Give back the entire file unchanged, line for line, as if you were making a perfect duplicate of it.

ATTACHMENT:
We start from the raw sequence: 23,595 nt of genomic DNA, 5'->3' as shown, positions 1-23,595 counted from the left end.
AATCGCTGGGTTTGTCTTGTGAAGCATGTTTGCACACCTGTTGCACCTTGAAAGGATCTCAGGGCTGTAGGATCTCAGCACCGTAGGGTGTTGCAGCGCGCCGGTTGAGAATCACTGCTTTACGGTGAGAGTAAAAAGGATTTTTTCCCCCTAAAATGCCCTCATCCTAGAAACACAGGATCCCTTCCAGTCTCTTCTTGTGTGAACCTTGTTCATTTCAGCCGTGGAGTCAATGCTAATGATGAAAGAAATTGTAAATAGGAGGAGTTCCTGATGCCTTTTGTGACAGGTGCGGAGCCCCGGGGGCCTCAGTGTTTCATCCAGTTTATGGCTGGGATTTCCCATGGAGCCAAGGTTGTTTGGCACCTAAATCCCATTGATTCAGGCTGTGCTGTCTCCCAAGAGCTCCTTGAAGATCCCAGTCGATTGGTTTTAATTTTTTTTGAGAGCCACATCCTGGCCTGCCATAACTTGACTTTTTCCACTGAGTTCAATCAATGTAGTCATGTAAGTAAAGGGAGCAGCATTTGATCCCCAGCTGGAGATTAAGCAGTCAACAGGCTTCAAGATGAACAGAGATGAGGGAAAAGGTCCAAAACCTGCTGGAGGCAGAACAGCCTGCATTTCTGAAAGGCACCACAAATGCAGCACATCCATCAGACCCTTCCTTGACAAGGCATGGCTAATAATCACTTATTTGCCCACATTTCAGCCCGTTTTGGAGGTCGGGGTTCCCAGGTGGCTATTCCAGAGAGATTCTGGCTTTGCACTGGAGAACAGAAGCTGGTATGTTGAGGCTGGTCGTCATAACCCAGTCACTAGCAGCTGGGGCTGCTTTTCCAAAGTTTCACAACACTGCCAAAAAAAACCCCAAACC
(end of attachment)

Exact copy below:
We start from the raw sequence: 23,595 nt of genomic DNA, 5'->3' as shown, positions 1-23,595 counted from the left end.
AATCGCTGGGTTTGTCTTGTGAAGCATGTTTGCACACCTGTTGCACCTTGAAAGGATCTCAGGGCTGTAGGATCTCAGCACCGTAGGGTGTTGCAGCGCGCCGGTTGAGAATCACTGCTTTACGGTGAGAGTAAAAAGGATTTTTTCCCCCTAAAATGCCCTCATCCTAGAAACACAGGATCCCTTCCAGTCTCTTCTTGTGTGAACCTTGTTCATTTCAGCCGTGGAGTCAATGCTAATGATGAAAGAAATTGTAAATAGGAGGAGTTCCTGATGCCTTTTGTGACAGGTGCGGAGCCCCGGGGGCCTCAGTGTTTCATCCAGTTTATGGCTGGGATTTCCCATGGAGCCAAGGTTGTTTGGCACCTAAATCCCATTGATTCAGGCTGTGCTGTCTCCCAAGAGCTCCTTGAAGATCCCAGTCGATTGGTTTTAATTTTTTTTGAGAGCCACATCCTGGCCTGCCATAACTTGACTTTTTCCACTGAGTTCAATCAATGTAGTCATGTAAGTAAAGGGAGCAGCATTTGATCCCCAGCTGGAGATTAAGCAGTCAACAGGCTTCAAGATGAACAGAGATGAGGGAAAAGGTCCAAAACCTGCTGGAGGCAGAACAGCCTGCATTTCTGAAAGGCACCACAAATGCAGCACATCCATCAGACCCTTCCTTGACAAGGCATGGCTAATAATCACTTATTTGCCCACATTTCAGCCCGTTTTGGAGGTCGGGGTTCCCAGGTGGCTATTCCAGAGAGATTCTGGCTTTGCACTGGAGAACAGAAGCTGGTATGTTGAGGCTGGTCGTCATAACCCAGTCACTAGCAGCTGGGGCTGCTTTTCCAAAGTTTCACAACACTGCCAAAAAAAACCCCAAACC